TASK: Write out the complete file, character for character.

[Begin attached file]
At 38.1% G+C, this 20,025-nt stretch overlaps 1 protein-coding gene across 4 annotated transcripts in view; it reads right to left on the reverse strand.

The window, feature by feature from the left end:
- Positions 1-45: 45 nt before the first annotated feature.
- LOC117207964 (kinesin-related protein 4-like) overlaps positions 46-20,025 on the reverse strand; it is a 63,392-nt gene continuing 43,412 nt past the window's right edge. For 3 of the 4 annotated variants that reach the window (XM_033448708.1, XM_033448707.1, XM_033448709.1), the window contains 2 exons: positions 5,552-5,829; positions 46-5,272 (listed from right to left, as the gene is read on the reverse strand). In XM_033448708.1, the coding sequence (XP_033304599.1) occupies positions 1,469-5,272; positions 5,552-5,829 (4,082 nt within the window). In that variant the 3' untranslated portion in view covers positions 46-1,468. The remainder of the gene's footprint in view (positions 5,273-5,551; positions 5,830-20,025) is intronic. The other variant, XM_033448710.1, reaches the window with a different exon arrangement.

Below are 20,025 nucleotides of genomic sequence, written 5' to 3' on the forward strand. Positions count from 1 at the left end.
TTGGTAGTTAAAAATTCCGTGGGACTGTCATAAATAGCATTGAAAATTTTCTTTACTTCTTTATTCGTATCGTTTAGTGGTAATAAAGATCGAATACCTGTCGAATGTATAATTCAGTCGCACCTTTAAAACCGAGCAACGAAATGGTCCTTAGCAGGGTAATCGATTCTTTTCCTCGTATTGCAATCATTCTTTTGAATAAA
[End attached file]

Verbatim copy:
At 38.1% G+C, this 20,025-nt stretch overlaps 1 protein-coding gene across 4 annotated transcripts in view; it reads right to left on the reverse strand.

The window, feature by feature from the left end:
- Positions 1-45: 45 nt before the first annotated feature.
- LOC117207964 (kinesin-related protein 4-like) overlaps positions 46-20,025 on the reverse strand; it is a 63,392-nt gene continuing 43,412 nt past the window's right edge. For 3 of the 4 annotated variants that reach the window (XM_033448708.1, XM_033448707.1, XM_033448709.1), the window contains 2 exons: positions 5,552-5,829; positions 46-5,272 (listed from right to left, as the gene is read on the reverse strand). In XM_033448708.1, the coding sequence (XP_033304599.1) occupies positions 1,469-5,272; positions 5,552-5,829 (4,082 nt within the window). In that variant the 3' untranslated portion in view covers positions 46-1,468. The remainder of the gene's footprint in view (positions 5,273-5,551; positions 5,830-20,025) is intronic. The other variant, XM_033448710.1, reaches the window with a different exon arrangement.

Below are 20,025 nucleotides of genomic sequence, written 5' to 3' on the forward strand. Positions count from 1 at the left end.
TTGGTAGTTAAAAATTCCGTGGGACTGTCATAAATAGCATTGAAAATTTTCTTTACTTCTTTATTCGTATCGTTTAGTGGTAATAAAGATCGAATACCTGTCGAATGTATAATTCAGTCGCACCTTTAAAACCGAGCAACGAAATGGTCCTTAGCAGGGTAATCGATTCTTTTCCTCGTATTGCAATCATTCTTTTGAATAAA